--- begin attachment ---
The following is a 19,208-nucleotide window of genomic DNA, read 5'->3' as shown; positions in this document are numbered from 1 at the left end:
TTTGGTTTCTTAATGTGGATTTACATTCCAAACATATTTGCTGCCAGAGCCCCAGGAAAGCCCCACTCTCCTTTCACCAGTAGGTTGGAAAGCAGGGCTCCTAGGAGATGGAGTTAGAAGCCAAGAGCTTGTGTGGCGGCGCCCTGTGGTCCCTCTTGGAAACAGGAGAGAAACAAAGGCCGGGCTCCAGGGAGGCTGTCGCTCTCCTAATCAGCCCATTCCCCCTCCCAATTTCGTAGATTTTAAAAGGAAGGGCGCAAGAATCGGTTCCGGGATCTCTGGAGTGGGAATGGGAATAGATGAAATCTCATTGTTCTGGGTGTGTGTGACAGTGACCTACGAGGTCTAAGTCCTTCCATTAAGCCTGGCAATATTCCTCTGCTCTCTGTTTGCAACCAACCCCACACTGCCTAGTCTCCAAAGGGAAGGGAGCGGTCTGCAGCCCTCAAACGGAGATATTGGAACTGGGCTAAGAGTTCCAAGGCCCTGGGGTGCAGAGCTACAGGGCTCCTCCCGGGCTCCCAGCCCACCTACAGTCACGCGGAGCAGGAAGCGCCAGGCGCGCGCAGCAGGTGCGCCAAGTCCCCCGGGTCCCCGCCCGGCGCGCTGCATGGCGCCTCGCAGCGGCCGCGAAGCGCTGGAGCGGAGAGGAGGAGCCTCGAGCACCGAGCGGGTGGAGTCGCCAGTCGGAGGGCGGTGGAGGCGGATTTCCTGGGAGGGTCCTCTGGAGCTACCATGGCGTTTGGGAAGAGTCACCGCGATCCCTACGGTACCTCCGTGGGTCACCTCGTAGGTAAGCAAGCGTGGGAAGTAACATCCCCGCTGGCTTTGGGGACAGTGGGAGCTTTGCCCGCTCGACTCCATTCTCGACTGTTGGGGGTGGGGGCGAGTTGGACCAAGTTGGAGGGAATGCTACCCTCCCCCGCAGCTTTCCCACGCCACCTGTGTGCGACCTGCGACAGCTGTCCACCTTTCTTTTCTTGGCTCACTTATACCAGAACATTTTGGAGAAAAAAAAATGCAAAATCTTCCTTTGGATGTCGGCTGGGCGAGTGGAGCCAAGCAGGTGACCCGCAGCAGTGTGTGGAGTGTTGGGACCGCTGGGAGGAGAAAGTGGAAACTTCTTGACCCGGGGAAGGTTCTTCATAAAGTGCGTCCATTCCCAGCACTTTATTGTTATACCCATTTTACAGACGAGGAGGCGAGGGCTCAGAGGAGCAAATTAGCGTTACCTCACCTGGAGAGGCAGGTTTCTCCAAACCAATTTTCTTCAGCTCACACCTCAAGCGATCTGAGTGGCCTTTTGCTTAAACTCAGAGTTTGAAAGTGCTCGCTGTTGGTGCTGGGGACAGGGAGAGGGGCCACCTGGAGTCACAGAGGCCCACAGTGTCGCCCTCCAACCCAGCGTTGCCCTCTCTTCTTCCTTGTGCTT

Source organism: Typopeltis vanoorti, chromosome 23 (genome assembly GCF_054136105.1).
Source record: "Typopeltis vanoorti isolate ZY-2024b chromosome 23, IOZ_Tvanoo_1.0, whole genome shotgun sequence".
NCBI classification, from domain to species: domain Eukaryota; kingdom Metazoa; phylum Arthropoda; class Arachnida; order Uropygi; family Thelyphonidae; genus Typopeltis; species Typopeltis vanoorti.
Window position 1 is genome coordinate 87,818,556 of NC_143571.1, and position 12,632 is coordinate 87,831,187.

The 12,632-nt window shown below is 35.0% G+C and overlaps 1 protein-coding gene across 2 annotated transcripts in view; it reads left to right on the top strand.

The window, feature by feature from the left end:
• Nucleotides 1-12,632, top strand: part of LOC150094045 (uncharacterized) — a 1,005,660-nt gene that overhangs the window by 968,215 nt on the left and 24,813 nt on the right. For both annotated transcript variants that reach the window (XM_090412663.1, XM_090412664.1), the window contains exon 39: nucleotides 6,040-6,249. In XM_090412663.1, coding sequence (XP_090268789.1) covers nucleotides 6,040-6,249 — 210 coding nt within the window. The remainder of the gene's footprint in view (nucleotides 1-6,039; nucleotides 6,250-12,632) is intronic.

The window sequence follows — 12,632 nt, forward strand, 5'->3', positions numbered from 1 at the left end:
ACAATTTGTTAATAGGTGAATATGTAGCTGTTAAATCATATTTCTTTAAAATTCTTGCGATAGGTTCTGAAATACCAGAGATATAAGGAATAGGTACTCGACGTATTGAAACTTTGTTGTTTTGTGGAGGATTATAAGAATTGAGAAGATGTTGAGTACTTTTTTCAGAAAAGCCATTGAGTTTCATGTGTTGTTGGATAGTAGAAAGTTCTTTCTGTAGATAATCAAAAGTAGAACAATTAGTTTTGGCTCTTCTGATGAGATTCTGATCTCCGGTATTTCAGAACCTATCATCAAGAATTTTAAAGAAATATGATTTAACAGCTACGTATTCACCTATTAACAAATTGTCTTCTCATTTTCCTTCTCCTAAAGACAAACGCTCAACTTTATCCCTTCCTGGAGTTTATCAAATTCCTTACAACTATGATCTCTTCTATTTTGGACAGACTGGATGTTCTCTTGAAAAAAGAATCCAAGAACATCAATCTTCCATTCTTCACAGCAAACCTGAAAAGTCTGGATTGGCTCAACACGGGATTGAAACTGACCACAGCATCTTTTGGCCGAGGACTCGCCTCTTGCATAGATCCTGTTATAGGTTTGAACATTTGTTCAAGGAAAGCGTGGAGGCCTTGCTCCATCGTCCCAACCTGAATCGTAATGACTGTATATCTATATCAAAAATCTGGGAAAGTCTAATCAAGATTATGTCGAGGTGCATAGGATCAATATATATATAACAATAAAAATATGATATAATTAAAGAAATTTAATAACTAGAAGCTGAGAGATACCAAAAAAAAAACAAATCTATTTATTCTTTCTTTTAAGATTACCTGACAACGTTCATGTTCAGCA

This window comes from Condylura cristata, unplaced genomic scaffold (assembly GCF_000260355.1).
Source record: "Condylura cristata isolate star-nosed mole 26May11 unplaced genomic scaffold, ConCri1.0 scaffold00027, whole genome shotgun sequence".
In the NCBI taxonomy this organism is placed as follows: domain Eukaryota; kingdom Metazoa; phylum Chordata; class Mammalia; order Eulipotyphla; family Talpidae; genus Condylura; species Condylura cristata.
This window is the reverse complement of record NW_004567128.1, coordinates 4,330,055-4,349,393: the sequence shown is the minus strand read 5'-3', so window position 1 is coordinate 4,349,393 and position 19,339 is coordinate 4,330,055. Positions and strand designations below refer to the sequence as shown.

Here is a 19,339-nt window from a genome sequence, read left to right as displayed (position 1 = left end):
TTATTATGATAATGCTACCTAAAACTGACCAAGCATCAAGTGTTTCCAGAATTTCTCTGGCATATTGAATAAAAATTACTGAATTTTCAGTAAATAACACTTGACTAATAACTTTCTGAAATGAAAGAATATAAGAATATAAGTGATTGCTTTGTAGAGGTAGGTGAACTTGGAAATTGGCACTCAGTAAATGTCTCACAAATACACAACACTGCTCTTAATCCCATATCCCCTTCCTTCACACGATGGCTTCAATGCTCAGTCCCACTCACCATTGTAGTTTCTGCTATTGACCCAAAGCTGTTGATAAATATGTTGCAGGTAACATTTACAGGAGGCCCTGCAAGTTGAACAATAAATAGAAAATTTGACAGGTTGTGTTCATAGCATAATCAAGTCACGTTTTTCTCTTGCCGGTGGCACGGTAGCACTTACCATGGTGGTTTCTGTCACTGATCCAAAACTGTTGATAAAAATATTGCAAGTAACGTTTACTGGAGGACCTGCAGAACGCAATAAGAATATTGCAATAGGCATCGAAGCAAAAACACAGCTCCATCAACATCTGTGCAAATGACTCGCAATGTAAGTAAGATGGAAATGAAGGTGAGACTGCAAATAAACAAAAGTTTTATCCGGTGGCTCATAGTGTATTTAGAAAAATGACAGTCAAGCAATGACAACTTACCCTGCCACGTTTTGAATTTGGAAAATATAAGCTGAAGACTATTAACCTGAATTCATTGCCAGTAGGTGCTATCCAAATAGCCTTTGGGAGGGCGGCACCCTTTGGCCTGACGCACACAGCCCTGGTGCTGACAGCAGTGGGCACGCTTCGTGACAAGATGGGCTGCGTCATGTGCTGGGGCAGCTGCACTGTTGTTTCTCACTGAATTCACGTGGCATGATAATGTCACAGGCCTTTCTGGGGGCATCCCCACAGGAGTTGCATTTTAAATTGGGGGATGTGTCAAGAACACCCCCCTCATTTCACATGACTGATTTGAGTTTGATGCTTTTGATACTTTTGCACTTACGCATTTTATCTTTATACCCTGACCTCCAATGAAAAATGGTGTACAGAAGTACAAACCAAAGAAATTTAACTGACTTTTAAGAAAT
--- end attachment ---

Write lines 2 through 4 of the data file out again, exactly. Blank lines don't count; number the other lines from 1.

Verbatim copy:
TTTGGTTTCTTAATGTGGATTTACATTCCAAACATATTTGCTGCCAGAGCCCCAGGAAAGCCCCACTCTCCTTTCACCAGTAGGTTGGAAAGCAGGGCTCCTAGGAGATGGAGTTAGAAGCCAAGAGCTTGTGTGGCGGCGCCCTGTGGTCCCTCTTGGAAACAGGAGAGAAACAAAGGCCGGGCTCCAGGGAGGCTGTCGCTCTCCTAATCAGCCCATTCCCCCTCCCAATTTCGTAGATTTTAAAAGGAAGGGCGCAAGAATCGGTTCCGGGATCTCTGGAGTGGGAATGGGAATAGATGAAATCTCATTGTTCTGGGTGTGTGTGACAGTGACCTACGAGGTCTAAGTCCTTCCATTAAGCCTGGCAATATTCCTCTGCTCTCTGTTTGCAACCAACCCCACACTGCCTAGTCTCCAAAGGGAAGGGAGCGGTCTGCAGCCCTCAAACGGAGATATTGGAACTGGGCTAAGAGTTCCAAGGCCCTGGGGTGCAGAGCTACAGGGCTCCTCCCGGGCTCCCAGCCCACCTACAGTCACGCGGAGCAGGAAGCGCCAGGCGCGCGCAGCAGGTGCGCCAAGTCCCCCGGGTCCCCGCCCGGCGCGCTGCATGGCGCCTCGCAGCGGCCGCGAAGCGCTGGAGCGGAGAGGAGGAGCCTCGAGCACCGAGCGGGTGGAGTCGCCAGTCGGAGGGCGGTGGAGGCGGATTTCCTGGGAGGGTCCTCTGGAGCTACCATGGCGTTTGGGAAGAGTCACCGCGATCCCTACGGTACCTCCGTGGGTCACCTCGTAGGTAAGCAAGCGTGGGAAGTAACATCCCCGCTGGCTTTGGGGACAGTGGGAGCTTTGCCCGCTCGACTCCATTCTCGACTGTTGGGGGTGGGGGCGAGTTGGACCAAGTTGGAGGGAATGCTACCCTCCCCCGCAGCTTTCCCACGCCACCTGTGTGCGACCTGCGACAGCTGTCCACCTTTCTTTTCTTGGCTCACTTATACCAGAACATTTTGGAGAAAAAAAAATGCAAAATCTTCCTTTGGATGTCGGCTGGGCGAGTGGAGCCAAGCAGGTGACCCGCAGCAGTGTGTGGAGTGTTGGGACCGCTGGGAGGAGAAAGTGGAAACTTCTTGACCCGGGGAAGGTTCTTCATAAAGTGCGTCCATTCCCAGCACTTTATTGTTATACCCATTTTACAGACGAGGAGGCGAGGGCTCAGAGGAGCAAATTAGCGTTACCTCACCTGGAGAGGCAGGTTTCTCCAAACCAATTTTCTTCAGCTCACACCTCAAGCGATCTGAGTGGCCTTTTGCTTAAACTCAGAGTTTGAAAGTGCTCGCTGTTGGTGCTGGGGACAGGGAGAGGGGCCACCTGGAGTCACAGAGGCCCACAGTGTCGCCCTCCAACCCAGCGTTGCCCTCTCTTCTTCCTTGTGCTT

Source organism: Typopeltis vanoorti, chromosome 23 (genome assembly GCF_054136105.1).
Source record: "Typopeltis vanoorti isolate ZY-2024b chromosome 23, IOZ_Tvanoo_1.0, whole genome shotgun sequence".